Chiaroscuro (key-ar-oh-skoo-roh) is a classic technique for giving visual depth to a two-dimensional image.
Mikko Reinikainen has on his Flikr page a wonderful, concise description that sums up this technique, using a 30º grid spot to illustrate.
Quick tutorial on using the graduated filters in LightRoom by David Terry.
At times I want a very long depth of field, so I shrink the camera’s aperture way down. I’ve noticed, however, that sometimes these photos are kind of fuzzy. After reading Diffraction & Photography, I realized that I may be getting bitten by quantum mechanics.
In short, shrinking the aperture increases the percentage of photons that act as waves, causing interference patterns. At very small apertures, it is possible for the interference pattern to spill over onto adjoining pixels on the camera’s sensor — causing the picture to start becoming fuzzy.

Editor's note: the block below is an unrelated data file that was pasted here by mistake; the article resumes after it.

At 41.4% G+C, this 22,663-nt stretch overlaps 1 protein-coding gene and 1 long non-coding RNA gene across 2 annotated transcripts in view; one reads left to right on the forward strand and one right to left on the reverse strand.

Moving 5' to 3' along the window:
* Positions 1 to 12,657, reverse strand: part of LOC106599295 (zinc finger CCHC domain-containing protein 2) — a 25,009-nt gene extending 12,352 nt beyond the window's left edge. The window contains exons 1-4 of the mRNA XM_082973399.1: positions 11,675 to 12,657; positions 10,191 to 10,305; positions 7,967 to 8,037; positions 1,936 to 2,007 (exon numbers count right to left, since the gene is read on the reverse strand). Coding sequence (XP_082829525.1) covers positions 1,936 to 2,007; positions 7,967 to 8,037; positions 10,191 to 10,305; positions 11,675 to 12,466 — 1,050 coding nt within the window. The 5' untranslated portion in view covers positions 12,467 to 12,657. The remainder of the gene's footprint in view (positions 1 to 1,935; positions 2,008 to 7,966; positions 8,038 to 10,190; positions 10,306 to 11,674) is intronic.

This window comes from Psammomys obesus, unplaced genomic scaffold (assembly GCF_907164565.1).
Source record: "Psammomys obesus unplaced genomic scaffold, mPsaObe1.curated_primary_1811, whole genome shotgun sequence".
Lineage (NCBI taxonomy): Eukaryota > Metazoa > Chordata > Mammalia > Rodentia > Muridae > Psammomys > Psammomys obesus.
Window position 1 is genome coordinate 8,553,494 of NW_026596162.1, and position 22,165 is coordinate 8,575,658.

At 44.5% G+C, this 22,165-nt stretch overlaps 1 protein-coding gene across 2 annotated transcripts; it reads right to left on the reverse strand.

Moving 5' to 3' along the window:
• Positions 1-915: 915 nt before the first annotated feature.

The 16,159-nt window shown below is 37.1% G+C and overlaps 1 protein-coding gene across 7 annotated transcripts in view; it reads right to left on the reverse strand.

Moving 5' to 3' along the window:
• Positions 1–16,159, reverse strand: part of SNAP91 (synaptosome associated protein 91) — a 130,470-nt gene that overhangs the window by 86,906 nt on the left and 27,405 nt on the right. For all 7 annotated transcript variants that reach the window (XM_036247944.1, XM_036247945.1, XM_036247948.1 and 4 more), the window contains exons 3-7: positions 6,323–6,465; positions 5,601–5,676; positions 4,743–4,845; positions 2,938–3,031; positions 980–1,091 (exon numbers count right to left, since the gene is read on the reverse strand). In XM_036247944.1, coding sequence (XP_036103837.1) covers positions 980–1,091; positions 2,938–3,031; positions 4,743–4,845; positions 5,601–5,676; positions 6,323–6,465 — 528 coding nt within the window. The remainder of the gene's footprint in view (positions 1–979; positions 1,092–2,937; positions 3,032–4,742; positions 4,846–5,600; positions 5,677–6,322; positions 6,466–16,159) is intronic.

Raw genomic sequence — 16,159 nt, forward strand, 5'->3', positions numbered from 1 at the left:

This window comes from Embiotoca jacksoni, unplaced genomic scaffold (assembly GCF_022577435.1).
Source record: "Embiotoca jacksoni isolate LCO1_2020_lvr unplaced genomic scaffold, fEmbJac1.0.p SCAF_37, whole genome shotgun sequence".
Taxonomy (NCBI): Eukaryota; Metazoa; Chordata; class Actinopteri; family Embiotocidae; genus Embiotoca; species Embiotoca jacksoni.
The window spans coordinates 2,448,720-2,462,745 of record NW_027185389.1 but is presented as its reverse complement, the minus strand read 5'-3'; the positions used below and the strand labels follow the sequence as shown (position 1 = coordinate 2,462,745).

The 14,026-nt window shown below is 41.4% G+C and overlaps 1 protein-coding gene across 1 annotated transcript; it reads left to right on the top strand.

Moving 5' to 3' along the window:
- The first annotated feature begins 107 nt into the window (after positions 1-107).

This is a blueberry hamster. They can really pack away food in a hurry.
Sunrise from a camping trip. Summer 2008.
This sharp-shinned hawk has been visiting our bird feeders on occasion. They eat smaller birds, and a busy bird feeder seems to be an attractive place to hang out. Of course, when this bad boy visits, the flocks of wild birds are strangely absent….
Goldilocks made it to the sitting room, dining room, and bed room, but didn’t make it to the art room.